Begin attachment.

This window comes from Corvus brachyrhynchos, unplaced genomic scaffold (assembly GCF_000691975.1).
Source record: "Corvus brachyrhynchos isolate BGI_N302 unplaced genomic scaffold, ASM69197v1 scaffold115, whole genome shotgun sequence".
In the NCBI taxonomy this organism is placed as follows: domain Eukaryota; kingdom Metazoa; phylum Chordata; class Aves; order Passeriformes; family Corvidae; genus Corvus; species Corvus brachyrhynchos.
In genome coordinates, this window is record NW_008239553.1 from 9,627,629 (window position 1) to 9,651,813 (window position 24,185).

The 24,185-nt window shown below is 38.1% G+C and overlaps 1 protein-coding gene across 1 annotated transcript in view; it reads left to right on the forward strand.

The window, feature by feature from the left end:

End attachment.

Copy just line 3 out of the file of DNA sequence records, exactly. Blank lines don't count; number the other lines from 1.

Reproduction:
In the NCBI taxonomy this organism is placed as follows: domain Eukaryota; kingdom Metazoa; phylum Chordata; class Aves; order Passeriformes; family Corvidae; genus Corvus; species Corvus brachyrhynchos.